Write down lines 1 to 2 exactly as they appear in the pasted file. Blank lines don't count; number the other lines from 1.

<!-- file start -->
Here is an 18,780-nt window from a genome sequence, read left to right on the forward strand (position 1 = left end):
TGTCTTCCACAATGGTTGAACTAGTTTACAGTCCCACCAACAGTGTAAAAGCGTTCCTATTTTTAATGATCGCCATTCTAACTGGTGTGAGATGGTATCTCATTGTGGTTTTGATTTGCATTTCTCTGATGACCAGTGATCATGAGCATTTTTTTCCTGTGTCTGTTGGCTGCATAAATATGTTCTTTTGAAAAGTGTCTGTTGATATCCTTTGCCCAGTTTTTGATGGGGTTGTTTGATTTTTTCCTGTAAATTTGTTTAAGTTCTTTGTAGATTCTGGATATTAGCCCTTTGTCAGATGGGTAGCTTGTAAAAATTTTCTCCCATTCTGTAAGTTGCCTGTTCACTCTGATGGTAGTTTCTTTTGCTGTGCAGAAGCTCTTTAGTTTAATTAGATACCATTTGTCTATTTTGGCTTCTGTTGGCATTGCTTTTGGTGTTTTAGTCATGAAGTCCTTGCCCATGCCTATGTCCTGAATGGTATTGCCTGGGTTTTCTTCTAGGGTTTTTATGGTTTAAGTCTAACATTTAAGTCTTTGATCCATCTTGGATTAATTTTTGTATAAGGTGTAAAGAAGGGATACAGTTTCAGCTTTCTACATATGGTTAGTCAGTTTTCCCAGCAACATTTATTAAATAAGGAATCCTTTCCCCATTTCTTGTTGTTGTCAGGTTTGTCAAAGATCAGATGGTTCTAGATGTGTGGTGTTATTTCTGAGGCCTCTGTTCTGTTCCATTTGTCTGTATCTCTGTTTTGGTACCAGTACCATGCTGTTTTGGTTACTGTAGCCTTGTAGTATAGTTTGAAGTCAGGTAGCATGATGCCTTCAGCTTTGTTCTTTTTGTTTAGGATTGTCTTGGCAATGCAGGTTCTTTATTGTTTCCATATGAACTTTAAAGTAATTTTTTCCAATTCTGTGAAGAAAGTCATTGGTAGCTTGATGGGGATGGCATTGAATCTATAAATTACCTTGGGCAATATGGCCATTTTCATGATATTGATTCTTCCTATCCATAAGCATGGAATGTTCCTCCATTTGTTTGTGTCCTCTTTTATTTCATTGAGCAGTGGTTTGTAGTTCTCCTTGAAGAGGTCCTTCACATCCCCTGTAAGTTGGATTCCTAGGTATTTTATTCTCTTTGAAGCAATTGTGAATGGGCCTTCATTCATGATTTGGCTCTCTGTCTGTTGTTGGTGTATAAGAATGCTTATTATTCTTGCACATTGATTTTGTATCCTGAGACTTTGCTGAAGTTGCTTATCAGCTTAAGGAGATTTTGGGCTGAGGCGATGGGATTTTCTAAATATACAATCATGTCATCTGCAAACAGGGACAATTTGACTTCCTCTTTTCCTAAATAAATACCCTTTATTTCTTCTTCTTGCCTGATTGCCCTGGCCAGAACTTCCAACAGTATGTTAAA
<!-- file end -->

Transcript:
Here is an 18,780-nt window from a genome sequence, read left to right on the forward strand (position 1 = left end):
TGTCTTCCACAATGGTTGAACTAGTTTACAGTCCCACCAACAGTGTAAAAGCGTTCCTATTTTTAATGATCGCCATTCTAACTGGTGTGAGATGGTATCTCATTGTGGTTTTGATTTGCATTTCTCTGATGACCAGTGATCATGAGCATTTTTTTCCTGTGTCTGTTGGCTGCATAAATATGTTCTTTTGAAAAGTGTCTGTTGATATCCTTTGCCCAGTTTTTGATGGGGTTGTTTGATTTTTTCCTGTAAATTTGTTTAAGTTCTTTGTAGATTCTGGATATTAGCCCTTTGTCAGATGGGTAGCTTGTAAAAATTTTCTCCCATTCTGTAAGTTGCCTGTTCACTCTGATGGTAGTTTCTTTTGCTGTGCAGAAGCTCTTTAGTTTAATTAGATACCATTTGTCTATTTTGGCTTCTGTTGGCATTGCTTTTGGTGTTTTAGTCATGAAGTCCTTGCCCATGCCTATGTCCTGAATGGTATTGCCTGGGTTTTCTTCTAGGGTTTTTATGGTTTAAGTCTAACATTTAAGTCTTTGATCCATCTTGGATTAATTTTTGTATAAGGTGTAAAGAAGGGATACAGTTTCAGCTTTCTACATATGGTTAGTCAGTTTTCCCAGCAACATTTATTAAATAAGGAATCCTTTCCCCATTTCTTGTTGTTGTCAGGTTTGTCAAAGATCAGATGGTTCTAGATGTGTGGTGTTATTTCTGAGGCCTCTGTTCTGTTCCATTTGTCTGTATCTCTGTTTTGGTACCAGTACCATGCTGTTTTGGTTACTGTAGCCTTGTAGTATAGTTTGAAGTCAGGTAGCATGATGCCTTCAGCTTTGTTCTTTTTGTTTAGGATTGTCTTGGCAATGCAGGTTCTTTATTGTTTCCATATGAACTTTAAAGTAATTTTTTCCAATTCTGTGAAGAAAGTCATTGGTAGCTTGATGGGGATGGCATTGAATCTATAAATTACCTTGGGCAATATGGCCATTTTCATGATATTGATTCTTCCTATCCATAAGCATGGAATGTTCCTCCATTTGTTTGTGTCCTCTTTTATTTCATTGAGCAGTGGTTTGTAGTTCTCCTTGAAGAGGTCCTTCACATCCCCTGTAAGTTGGATTCCTAGGTATTTTATTCTCTTTGAAGCAATTGTGAATGGGCCTTCATTCATGATTTGGCTCTCTGTCTGTTGTTGGTGTATAAGAATGCTTATTATTCTTGCACATTGATTTTGTATCCTGAGACTTTGCTGAAGTTGCTTATCAGCTTAAGGAGATTTTGGGCTGAGGCGATGGGATTTTCTAAATATACAATCATGTCATCTGCAAACAGGGACAATTTGACTTCCTCTTTTCCTAAATAAATACCCTTTATTTCTTCTTCTTGCCTGATTGCCCTGGCCAGAACTTCCAACAGTATGTTAAA